“Thus says the Lord GOD; O my people, I will open your graves and have you rise from them, and bring you back to the land of Israel.” (v. 12)

In Christ, Paul continues to the Romans, “although the body is dead because of sin, the spirit is alive because of righteousness.” (8:10). But Jesus himself takes that a step further in the Gospel reading by actually bringing somebody back to life.

It is easy to focus on the resurrection of Lazarus alone in the story; it’s not every day that people come back from the dead. But I think we miss the big picture if we do not look at the other characters in the scene, especially Lazarus’ sister, Martha. After receiving word that Lazarus is on his deathbed, Jesus takes his time responding. By the time he and his disciples arrive in the town of Bethany, Lazarus has been buried for four days.

When Martha sees Jesus, she expresses her grief, because she knows that he could have healed her brother. But she also expresses her belief in the resurrection, which Jesus had been preaching. She would have been justified if she had been angry at Jesus for taking the scenic route to save her brother, but instead she accepts the fate of Lazarus because she knows that somehow, some way, he is with God. (John 11:21-24)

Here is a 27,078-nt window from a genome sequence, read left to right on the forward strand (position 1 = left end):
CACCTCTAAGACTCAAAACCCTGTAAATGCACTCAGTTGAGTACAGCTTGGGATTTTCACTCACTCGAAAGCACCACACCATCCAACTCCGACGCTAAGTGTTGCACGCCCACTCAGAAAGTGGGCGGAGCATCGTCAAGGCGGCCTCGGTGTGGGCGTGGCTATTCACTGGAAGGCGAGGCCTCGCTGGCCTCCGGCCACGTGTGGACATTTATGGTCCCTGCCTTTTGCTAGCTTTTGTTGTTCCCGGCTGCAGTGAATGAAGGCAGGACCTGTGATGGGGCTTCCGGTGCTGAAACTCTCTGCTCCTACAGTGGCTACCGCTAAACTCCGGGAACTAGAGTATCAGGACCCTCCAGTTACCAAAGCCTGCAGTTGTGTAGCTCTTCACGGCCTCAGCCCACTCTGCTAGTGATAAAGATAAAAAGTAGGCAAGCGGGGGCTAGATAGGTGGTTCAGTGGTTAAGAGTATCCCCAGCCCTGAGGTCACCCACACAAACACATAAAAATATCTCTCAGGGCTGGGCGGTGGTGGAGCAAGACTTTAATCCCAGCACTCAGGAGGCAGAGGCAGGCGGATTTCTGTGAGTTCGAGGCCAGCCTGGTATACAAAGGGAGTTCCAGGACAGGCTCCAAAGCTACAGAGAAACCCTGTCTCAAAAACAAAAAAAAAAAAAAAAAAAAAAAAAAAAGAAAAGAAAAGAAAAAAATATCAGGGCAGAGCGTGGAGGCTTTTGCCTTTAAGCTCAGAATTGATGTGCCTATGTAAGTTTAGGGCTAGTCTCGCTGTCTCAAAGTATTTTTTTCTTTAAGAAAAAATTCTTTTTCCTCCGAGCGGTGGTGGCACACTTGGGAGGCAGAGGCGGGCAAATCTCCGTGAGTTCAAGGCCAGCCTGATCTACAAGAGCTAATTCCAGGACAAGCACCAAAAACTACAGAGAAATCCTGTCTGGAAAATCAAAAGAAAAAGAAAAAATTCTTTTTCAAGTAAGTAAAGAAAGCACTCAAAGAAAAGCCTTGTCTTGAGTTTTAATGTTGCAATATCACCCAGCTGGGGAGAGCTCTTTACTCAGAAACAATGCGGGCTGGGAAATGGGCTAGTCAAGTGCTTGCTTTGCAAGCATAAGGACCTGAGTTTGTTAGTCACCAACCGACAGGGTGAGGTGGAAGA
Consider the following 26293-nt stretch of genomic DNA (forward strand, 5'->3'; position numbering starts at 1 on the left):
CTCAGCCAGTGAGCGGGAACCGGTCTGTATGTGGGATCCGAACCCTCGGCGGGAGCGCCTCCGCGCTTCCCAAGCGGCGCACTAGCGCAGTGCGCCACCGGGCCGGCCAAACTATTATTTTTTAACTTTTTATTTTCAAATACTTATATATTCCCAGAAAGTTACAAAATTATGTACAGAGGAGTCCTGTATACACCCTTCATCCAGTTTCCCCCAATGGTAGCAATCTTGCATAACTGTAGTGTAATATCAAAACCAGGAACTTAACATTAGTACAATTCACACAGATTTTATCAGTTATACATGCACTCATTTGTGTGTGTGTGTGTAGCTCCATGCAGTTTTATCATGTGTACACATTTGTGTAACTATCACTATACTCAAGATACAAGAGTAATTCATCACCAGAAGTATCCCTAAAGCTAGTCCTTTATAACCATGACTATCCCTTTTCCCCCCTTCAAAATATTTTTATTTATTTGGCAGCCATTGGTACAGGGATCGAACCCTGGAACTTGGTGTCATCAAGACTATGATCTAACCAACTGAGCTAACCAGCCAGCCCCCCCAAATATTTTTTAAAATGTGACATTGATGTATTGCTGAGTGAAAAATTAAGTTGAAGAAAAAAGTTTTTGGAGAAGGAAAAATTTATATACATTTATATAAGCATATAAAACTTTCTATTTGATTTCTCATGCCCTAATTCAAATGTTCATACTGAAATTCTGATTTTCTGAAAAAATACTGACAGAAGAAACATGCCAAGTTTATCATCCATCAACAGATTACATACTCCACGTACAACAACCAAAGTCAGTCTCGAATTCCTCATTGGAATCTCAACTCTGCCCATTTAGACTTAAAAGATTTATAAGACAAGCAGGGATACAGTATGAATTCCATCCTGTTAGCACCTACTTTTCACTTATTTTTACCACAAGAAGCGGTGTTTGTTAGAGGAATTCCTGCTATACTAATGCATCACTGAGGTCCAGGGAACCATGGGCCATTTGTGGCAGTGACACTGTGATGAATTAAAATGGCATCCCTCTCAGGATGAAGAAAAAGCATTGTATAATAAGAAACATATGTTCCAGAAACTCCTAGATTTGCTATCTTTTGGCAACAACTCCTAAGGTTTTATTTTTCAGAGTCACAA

What faith! And what growth! Recall that this is the same Martha who Luke introduces to us as the woman who frets over the details of hospitality while her sister Mary sits at Jesus’ feat and listens to his teaching. (v. 38-42) Martha’s faith has become a resurrection itself, as she moves on from the cares of the world and culture and confesses her faith that Jesus is the Messiah. (v.27)

We all know what happens next. Jesus commands Lazarus to emerge from the tomb. He does, almost comically, hopping blindly as he is tied up and his face is covered by burial cloths.

Resurrection comes in more forms than just raising the dead. Saul of Tarsus experienced resurrection when he changed from a persecutor of Christians to Paul, the great missionary of the New Testament. Huseyn Shaheed Suhrawardy, who as chief minister of the Muslim League in Calcutta, had instigated anti-Hindu violence, found his resurrection after sharing a house with Mahatma Gandhi and learning that followers of both religions could live in peace together. Alabama governor George Wallace, the former poster child for resistance to Civil Rights reforms experienced resurrection in his conversion and subsequent appointment of African Americans to his cabinet. Trident nuclear attack submarine missile designer Robert Aldridge experienced resurrection when, after a crisis of conscience, he resigned his job at Lockheed and inspired the anti-Trident movement.

Am I heading towards a resurrection? I believe so. But I have to be vigilant in remembering that there are forces in this life that will always try to steer me away. And only God can keep me focused on that goal, if only I would ask.